The net result of all of this is that Millennial Mainframer’s most active fans turn out to be white men over 35 living in the United States.  Engagement with Indian millennials is low, but the number of likes suggests cultural affinity with the Millennial Mainframer blog.  This combination of being strong in Facebook likes from Indian mainframe freshers and general engagement from older US-based mainframers might suggest that our content would be popular with a group of Millennial Mainframers in the United States and other rich-world English-speaking countries, but that does not seem to be detectable in our numbers.

While it’s difficult to analyze our 242 Twitter followers to the same degree as our Facebook fans, Twitter analytics shows that around 55% of our followers live in the United States.  Given that this is similar to the geographical breakdown of our engaged Facebook fans, I think that it’s safe to assume that this group is quite possibly of a similar age demographic as well.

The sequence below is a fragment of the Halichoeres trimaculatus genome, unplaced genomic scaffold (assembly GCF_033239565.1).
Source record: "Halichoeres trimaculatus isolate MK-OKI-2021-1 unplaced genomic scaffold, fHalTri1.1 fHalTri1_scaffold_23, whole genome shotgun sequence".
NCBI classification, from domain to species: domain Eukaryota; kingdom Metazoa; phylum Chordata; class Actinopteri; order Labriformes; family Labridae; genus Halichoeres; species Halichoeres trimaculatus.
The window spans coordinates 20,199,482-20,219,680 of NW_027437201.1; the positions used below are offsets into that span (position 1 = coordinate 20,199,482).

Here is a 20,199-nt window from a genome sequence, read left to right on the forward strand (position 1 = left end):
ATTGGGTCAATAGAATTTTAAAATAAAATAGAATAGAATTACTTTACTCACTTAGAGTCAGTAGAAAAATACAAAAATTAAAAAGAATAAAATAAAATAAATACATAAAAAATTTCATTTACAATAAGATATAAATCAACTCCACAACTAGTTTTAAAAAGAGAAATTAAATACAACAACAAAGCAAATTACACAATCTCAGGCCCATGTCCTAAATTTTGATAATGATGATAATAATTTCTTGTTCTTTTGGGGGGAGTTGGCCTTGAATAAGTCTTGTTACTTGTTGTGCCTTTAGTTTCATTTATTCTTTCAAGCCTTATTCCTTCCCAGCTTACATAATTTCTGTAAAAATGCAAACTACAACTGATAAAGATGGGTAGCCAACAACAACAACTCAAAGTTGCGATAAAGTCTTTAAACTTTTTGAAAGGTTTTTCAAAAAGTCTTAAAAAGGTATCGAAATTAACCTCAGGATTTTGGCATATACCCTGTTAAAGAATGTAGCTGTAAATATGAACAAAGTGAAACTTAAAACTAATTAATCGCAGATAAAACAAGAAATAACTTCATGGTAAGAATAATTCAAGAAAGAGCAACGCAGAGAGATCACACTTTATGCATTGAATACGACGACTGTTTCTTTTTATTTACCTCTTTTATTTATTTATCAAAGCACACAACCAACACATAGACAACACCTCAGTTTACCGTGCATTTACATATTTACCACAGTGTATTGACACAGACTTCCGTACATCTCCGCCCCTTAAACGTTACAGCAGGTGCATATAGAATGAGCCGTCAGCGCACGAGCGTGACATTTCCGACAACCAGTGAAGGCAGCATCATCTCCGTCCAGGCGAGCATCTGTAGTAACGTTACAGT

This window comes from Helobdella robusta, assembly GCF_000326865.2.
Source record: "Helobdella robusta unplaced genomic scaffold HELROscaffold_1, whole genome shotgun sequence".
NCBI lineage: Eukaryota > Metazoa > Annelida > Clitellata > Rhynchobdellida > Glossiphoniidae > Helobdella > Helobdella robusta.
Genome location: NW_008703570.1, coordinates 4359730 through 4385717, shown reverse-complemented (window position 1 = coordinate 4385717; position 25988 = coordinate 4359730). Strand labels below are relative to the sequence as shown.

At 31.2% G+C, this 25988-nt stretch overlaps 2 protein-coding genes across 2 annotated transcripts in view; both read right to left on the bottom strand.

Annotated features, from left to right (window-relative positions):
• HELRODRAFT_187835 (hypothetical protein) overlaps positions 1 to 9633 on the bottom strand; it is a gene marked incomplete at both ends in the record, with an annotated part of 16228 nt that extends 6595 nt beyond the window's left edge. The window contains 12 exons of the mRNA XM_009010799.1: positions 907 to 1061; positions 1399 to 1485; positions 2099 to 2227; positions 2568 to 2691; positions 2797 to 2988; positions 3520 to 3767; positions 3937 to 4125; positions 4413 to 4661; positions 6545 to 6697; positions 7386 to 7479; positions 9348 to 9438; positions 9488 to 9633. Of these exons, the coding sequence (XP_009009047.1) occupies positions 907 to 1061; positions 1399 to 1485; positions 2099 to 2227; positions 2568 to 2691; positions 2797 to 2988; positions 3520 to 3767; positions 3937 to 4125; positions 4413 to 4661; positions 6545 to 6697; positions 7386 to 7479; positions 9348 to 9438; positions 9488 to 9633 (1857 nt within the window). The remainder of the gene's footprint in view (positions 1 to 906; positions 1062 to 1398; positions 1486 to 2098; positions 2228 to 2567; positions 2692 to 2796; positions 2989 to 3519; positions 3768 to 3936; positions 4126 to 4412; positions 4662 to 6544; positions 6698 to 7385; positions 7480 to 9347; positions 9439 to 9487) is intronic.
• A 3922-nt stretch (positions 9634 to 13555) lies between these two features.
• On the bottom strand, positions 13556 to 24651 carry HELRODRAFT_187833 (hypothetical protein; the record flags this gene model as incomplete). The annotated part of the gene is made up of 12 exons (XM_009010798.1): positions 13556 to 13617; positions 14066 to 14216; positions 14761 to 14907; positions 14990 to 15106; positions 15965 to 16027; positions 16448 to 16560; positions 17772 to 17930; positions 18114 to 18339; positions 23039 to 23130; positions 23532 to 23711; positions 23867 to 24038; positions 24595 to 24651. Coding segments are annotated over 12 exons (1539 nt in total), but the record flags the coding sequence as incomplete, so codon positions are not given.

This trend seems to be equally reflected in our WordPress statistics.  As an example, my post last week with a Millennial’s take on the zBC12 announcement received around 300 hits.  A large number of these hits came from LinkedIn and Twitter, which I suspect is predominantly an older American audience.  Despite having quite a few Facebook likes, the actual number of folks that clicked-through from Facebook was only around 50 (Around 3% of Millennial Mainframer’s Facebook Likes).  Assuming that this traffic is similar to our long-term Facebook engagement numbers, I would predict that only around 20 of these readers were millennials.  This leads me to believe that millennials are responsible for only around 10-15% of the hits at Millennial Mainframer.